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Brothers embarrass France's justice minister

The legal troubles of two brothers of France's justice minister are embarrassing the former poor immigrant's child, whose ascent into government has fascinated the nation, but they are unlikely to tarnish her political star.

Rachida Dati's brother Omar is to face trial on drugs charges in November, a prosecutor said on Wednesday, a day after an appeals court sentenced another of her 11 siblings, Jamal, to a year in prison for consuming and selling heroin.

Analysts say this will not spoil the minister's success.

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"It's not her. It's about people that might be close to her ... it should have no bearing on her ability to do her job," said Hall Gardner of the American University of Paris.

Ms. Dati, a trained judge, was hardly known to most French when President Nicolas Sarkozy appointed her after his May election, but she has since been labelled a showcase member of his ethnically diverse government.

Ms. Dati remains popular, with 53 per cent of French wanting a more important role for her, a recent TNS Sofres poll showed. Analysts say she benefits from the immense popularity of her sponsor, Mr. Sarkozy.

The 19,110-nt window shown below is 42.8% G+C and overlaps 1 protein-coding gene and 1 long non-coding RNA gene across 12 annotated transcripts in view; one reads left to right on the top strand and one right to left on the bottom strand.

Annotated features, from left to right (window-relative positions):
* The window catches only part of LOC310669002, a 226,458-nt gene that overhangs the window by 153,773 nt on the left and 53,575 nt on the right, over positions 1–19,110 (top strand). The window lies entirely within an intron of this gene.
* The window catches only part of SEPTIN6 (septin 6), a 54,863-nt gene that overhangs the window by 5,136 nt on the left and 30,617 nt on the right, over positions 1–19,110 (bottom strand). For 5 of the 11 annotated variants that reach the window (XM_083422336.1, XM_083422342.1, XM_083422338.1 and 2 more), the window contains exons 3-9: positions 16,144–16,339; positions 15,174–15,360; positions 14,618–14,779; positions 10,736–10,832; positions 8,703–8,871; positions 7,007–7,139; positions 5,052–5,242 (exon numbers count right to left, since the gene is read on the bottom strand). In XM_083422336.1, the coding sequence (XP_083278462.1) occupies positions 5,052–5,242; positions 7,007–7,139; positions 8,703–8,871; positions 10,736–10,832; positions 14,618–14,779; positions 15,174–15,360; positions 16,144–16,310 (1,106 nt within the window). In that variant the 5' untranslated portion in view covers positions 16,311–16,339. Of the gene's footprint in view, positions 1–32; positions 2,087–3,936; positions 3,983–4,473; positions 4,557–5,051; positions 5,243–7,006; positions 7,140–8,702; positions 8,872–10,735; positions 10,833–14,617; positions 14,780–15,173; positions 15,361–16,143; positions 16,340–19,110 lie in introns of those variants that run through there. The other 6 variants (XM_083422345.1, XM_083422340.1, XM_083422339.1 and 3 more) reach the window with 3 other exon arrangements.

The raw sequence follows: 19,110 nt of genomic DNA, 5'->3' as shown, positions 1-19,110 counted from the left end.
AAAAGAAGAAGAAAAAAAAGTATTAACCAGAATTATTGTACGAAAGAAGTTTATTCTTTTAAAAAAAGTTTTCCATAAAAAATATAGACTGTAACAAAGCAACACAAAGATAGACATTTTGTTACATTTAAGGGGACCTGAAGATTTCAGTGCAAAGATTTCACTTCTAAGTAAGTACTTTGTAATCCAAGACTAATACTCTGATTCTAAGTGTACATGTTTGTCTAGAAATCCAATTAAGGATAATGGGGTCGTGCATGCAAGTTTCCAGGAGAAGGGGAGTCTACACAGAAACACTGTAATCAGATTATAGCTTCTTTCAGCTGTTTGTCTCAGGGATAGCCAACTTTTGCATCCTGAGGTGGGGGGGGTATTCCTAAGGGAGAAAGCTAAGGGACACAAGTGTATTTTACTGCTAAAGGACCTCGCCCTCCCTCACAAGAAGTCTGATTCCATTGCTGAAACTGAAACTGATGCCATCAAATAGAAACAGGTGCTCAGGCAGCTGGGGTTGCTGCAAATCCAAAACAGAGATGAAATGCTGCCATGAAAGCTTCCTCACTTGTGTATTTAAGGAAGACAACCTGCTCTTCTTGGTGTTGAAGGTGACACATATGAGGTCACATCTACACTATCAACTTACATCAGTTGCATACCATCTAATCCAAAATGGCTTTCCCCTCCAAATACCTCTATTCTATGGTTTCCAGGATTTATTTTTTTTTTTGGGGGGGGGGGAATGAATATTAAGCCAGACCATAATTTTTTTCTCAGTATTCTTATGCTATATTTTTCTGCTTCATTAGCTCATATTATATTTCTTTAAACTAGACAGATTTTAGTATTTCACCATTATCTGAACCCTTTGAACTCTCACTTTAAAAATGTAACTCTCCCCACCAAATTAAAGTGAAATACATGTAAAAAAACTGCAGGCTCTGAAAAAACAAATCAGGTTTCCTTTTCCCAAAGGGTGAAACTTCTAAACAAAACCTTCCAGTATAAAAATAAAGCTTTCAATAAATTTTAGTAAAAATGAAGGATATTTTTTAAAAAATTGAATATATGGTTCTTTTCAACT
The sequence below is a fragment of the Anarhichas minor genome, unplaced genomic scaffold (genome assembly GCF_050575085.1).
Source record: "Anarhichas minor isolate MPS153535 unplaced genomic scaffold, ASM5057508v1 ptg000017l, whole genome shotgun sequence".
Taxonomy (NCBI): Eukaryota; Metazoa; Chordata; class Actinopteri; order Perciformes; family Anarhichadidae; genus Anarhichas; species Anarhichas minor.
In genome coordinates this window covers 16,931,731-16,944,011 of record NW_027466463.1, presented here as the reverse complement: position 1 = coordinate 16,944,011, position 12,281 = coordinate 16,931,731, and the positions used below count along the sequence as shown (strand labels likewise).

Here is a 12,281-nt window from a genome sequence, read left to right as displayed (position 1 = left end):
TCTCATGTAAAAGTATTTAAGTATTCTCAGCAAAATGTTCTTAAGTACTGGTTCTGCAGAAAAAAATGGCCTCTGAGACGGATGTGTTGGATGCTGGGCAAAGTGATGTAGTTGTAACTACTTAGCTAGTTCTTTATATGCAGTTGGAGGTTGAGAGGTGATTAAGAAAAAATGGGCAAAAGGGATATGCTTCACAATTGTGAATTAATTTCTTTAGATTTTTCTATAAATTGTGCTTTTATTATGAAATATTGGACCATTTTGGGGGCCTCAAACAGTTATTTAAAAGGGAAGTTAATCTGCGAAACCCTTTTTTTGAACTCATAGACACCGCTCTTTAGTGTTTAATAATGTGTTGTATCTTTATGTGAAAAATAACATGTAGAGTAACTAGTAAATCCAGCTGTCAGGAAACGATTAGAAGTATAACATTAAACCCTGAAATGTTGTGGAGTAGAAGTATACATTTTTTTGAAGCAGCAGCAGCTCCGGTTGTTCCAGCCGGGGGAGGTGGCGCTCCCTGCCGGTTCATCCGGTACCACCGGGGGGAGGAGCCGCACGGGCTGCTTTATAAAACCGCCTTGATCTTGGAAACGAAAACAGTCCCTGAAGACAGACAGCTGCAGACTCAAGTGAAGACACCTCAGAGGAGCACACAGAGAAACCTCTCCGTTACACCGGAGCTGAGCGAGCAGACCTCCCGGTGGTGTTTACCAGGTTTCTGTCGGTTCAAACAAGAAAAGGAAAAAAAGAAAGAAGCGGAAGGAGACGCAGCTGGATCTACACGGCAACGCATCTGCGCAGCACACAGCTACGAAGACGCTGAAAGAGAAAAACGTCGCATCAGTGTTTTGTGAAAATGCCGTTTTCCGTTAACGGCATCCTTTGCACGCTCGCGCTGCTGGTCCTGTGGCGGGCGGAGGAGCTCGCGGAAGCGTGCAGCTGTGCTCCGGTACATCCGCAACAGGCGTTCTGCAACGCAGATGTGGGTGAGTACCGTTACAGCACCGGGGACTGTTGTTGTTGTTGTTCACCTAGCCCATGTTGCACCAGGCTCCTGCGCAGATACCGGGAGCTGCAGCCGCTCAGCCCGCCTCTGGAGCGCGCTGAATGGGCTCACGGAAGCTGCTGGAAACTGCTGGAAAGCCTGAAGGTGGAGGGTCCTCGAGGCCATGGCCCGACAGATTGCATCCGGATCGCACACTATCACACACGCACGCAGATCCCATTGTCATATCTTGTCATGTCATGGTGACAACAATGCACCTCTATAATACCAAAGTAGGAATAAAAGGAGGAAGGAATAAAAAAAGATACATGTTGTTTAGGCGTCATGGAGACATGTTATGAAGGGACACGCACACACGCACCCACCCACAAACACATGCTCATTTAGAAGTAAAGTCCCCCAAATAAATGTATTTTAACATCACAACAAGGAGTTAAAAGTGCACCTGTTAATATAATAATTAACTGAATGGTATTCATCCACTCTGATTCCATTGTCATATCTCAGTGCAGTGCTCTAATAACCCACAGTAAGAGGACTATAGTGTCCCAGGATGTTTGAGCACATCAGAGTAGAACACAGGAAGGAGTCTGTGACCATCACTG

"Her image is very much associated to that of Sarkozy. It's Sarkozy who has offered her a portfolio and visibility," said Francois Miquet-Marty from pollster LH2, adding Ms. Dati had even joined the president's family on a holiday in the United States.

Newspapers have savoured every detail of how the daughter of a Moroccan bricklayer and an illiterate Algerian housewife financed her studies by selling face creams door-to-door and by working as a night nurse.

Three books on the youthful 41-year old, who almost always carries a bright smile, are coming out in the next few weeks amid increasing French interest in politicians' private lives.

Ms. Dati is also a close friend of the president's wife, Cecilia, media say.

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"It's a proximity which means that her political destiny is very much linked to that of Sarkozy," Mr. Miquet-Marty said.

Ms. Dati has not only had to deal with family troubles in recent weeks. Her crime bill, which imposes tougher sentences for repeat offenders, has been attacked by some magistrates, and the departure of several of her aides raised eyebrows.

Mr. Sarkozy, whose popularity rates slipped slightly over the past month but still run at 61 per cent, has said he imposed Ms. Dati as minister against many of his own friends.

"(Only) Cecilia and Claude Gueant (secretary-general at the presidential palace) agreed to her nomination," Mr. Sarkozy was quoted as saying by La Provence daily this week.

Mr. Sarkozy surprised many French when he appointed a diverse government, also including members of the Socialist opposition.

Ms. Dati has called on journalists not to draw on her past, but also said: "The French expect a lot more from someone like me".

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Asked about her brother Jamal's court case last month, she told French radio: "All families go through difficult times, difficult events, difficult phases."

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